Topical antimicrobial protection of postoperative surgical sites at risk of infection with Propionibacterium acnes: an in-vitro study

J Hosp Infect. 2013 Mar;83(3):232-7. doi: 10.1016/j.jhin.2012.11.018. Epub 2013 Jan 31.


Background: Propionibacterium acnes is an increasingly recognized pathogen in surgical site infections, particularly in relation to joint replacements and spinal procedures. Due to its low virulence and slow-growing nature, clinical signs of infection may be prolonged, and diagnosis is often challenging. As a consequence, appropriate presurgical skin preparation and postsurgical protection of the wound using antimicrobial dressings are important considerations in the prevention of surgical site infections caused by P. acnes.

Aim: To investigate the antimicrobial efficacy of a silver-containing gelling fibre wound dressing against P. acnes using stringent in-vitro models that simulated a variety of wound conditions.

Methods: A simulated wound fluid model was used to quantify the killing capacity of the silver-containing dressing over time under conditions that mimicked a heavily exuding wound. A simulated colonized shallow wound model was used to investigate the impact of dressing conformability on antimicrobial activity, and a third model was designed to measure the efficacy of the dressing on bacteria embedded within a simulated colonized wound surface.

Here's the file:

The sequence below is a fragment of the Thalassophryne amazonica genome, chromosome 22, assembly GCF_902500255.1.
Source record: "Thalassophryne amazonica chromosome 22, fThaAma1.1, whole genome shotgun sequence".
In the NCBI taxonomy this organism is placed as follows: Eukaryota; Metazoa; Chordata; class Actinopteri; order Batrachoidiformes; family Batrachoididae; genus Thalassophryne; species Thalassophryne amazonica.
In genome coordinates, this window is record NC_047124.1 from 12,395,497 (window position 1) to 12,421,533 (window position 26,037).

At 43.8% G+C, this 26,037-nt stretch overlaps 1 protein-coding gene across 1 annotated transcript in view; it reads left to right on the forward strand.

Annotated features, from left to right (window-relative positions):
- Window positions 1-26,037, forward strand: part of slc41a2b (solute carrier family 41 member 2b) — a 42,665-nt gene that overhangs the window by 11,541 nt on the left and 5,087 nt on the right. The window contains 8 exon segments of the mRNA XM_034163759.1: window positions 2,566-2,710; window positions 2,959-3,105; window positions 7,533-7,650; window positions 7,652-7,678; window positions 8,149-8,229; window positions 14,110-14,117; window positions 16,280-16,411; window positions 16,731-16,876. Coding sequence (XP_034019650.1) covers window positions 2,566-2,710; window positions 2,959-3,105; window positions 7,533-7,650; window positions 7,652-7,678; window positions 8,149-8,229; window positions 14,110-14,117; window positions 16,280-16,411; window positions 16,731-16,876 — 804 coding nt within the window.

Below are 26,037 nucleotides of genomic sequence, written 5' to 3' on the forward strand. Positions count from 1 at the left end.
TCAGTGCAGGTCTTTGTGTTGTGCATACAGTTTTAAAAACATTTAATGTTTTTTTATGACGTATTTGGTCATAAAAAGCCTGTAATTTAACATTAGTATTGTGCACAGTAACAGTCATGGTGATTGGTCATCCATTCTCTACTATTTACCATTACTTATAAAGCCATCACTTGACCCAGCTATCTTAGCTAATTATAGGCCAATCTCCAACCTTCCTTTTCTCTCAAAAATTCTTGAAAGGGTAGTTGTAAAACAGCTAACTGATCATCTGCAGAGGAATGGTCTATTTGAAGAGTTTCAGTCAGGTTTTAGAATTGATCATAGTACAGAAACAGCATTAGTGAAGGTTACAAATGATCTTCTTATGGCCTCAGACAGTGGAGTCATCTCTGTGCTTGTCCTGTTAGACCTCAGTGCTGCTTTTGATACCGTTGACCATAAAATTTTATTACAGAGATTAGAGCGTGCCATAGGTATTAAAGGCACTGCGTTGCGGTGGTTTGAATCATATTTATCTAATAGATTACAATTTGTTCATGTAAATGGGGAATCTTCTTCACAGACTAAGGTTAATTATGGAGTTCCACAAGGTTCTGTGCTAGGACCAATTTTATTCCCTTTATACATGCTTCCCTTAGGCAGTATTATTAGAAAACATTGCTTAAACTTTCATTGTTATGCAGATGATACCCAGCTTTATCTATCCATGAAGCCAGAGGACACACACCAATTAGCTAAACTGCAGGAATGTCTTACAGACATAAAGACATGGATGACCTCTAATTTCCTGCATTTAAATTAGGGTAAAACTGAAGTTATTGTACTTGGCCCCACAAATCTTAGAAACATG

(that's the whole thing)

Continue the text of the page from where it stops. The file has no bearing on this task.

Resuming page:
Findings: The in-vitro data demonstrated that the silver-containing wound dressing was bactericidal against P. acnes, it maintained its killing effect over a prolonged period (seven days) under conditions simulating excessive exudate, and the gelled dressing matrix (following hydration) enabled the dressing to conform to a simulated wound topography, thus optimizing antimicrobial activity in a shallow wound model.

Conclusion: Based on the in-vitro data generated, use of the silver-containing dressing as part of a postoperative care protocol may help to minimize the risk of prolonged and debilitating surgical site infections caused by P. acnes.

Publication types

  • Research Support, Non-U.S. Gov't

MeSH terms

  • Administration, Topical
  • Anti-Bacterial Agents / administration & dosage*
  • Bandages
  • Gels / administration & dosage
  • Gram-Positive Bacterial Infections / microbiology
  • Gram-Positive Bacterial Infections / prevention & control*
  • Humans
  • In Vitro Techniques
  • Models, Theoretical
  • Propionibacterium acnes / pathogenicity*
  • Silver / administration & dosage*
  • Wound Infection / microbiology
  • Wound Infection / prevention & control*


  • Anti-Bacterial Agents
  • Gels
  • Silver